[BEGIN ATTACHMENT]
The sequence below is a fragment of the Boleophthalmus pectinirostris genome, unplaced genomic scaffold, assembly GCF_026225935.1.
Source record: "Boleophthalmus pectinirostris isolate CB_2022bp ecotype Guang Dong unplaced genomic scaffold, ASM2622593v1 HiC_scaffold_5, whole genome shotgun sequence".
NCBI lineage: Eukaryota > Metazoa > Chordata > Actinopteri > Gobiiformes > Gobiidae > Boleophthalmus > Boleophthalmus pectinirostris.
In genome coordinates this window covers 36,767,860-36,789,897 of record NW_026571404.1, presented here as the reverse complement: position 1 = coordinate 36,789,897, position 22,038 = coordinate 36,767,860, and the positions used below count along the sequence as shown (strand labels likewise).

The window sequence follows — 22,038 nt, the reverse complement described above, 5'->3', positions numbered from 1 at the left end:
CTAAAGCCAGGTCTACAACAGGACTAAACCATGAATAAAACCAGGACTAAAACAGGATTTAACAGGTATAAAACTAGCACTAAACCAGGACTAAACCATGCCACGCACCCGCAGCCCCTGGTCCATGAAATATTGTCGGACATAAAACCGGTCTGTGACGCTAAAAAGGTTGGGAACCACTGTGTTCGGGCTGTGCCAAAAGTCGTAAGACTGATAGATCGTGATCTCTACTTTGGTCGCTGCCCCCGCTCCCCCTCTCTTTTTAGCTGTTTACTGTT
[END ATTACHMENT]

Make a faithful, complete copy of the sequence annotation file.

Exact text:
The sequence below is a fragment of the Boleophthalmus pectinirostris genome, unplaced genomic scaffold, assembly GCF_026225935.1.
Source record: "Boleophthalmus pectinirostris isolate CB_2022bp ecotype Guang Dong unplaced genomic scaffold, ASM2622593v1 HiC_scaffold_5, whole genome shotgun sequence".
NCBI lineage: Eukaryota > Metazoa > Chordata > Actinopteri > Gobiiformes > Gobiidae > Boleophthalmus > Boleophthalmus pectinirostris.
In genome coordinates this window covers 36,767,860-36,789,897 of record NW_026571404.1, presented here as the reverse complement: position 1 = coordinate 36,789,897, position 22,038 = coordinate 36,767,860, and the positions used below count along the sequence as shown (strand labels likewise).

The window sequence follows — 22,038 nt, the reverse complement described above, 5'->3', positions numbered from 1 at the left end:
CTAAAGCCAGGTCTACAACAGGACTAAACCATGAATAAAACCAGGACTAAAACAGGATTTAACAGGTATAAAACTAGCACTAAACCAGGACTAAACCATGCCACGCACCCGCAGCCCCTGGTCCATGAAATATTGTCGGACATAAAACCGGTCTGTGACGCTAAAAAGGTTGGGAACCACTGTGTTCGGGCTGTGCCAAAAGTCGTAAGACTGATAGATCGTGATCTCTACTTTGGTCGCTGCCCCCGCTCCCCCTCTCTTTTTAGCTGTTTACTGTT